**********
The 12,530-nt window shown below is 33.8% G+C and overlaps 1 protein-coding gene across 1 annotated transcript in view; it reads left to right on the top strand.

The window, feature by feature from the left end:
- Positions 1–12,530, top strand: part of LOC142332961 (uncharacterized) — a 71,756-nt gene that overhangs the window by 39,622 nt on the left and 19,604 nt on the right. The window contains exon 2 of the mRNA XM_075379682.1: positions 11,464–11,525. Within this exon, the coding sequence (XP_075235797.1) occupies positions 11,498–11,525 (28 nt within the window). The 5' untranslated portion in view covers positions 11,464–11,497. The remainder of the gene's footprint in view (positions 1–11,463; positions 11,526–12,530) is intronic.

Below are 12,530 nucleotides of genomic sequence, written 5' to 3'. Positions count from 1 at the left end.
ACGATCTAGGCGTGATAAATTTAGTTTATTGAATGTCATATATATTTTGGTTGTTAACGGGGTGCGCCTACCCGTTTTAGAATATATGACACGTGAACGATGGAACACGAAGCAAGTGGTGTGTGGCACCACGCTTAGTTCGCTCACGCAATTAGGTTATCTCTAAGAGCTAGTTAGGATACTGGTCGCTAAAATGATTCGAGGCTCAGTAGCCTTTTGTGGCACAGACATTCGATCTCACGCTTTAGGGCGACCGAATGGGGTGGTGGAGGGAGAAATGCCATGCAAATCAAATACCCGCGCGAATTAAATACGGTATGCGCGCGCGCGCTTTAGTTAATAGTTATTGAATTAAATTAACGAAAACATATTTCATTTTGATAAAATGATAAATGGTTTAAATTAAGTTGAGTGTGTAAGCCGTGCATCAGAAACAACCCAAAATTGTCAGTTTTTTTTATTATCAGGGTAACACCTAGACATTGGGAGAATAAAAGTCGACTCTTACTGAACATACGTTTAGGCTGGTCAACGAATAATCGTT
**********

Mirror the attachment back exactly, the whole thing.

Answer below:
The 12,530-nt window shown below is 33.8% G+C and overlaps 1 protein-coding gene across 1 annotated transcript in view; it reads left to right on the top strand.

The window, feature by feature from the left end:
- Positions 1–12,530, top strand: part of LOC142332961 (uncharacterized) — a 71,756-nt gene that overhangs the window by 39,622 nt on the left and 19,604 nt on the right. The window contains exon 2 of the mRNA XM_075379682.1: positions 11,464–11,525. Within this exon, the coding sequence (XP_075235797.1) occupies positions 11,498–11,525 (28 nt within the window). The 5' untranslated portion in view covers positions 11,464–11,497. The remainder of the gene's footprint in view (positions 1–11,463; positions 11,526–12,530) is intronic.

Below are 12,530 nucleotides of genomic sequence, written 5' to 3'. Positions count from 1 at the left end.
ACGATCTAGGCGTGATAAATTTAGTTTATTGAATGTCATATATATTTTGGTTGTTAACGGGGTGCGCCTACCCGTTTTAGAATATATGACACGTGAACGATGGAACACGAAGCAAGTGGTGTGTGGCACCACGCTTAGTTCGCTCACGCAATTAGGTTATCTCTAAGAGCTAGTTAGGATACTGGTCGCTAAAATGATTCGAGGCTCAGTAGCCTTTTGTGGCACAGACATTCGATCTCACGCTTTAGGGCGACCGAATGGGGTGGTGGAGGGAGAAATGCCATGCAAATCAAATACCCGCGCGAATTAAATACGGTATGCGCGCGCGCGCTTTAGTTAATAGTTATTGAATTAAATTAACGAAAACATATTTCATTTTGATAAAATGATAAATGGTTTAAATTAAGTTGAGTGTGTAAGCCGTGCATCAGAAACAACCCAAAATTGTCAGTTTTTTTTATTATCAGGGTAACACCTAGACATTGGGAGAATAAAAGTCGACTCTTACTGAACATACGTTTAGGCTGGTCAACGAATAATCGTT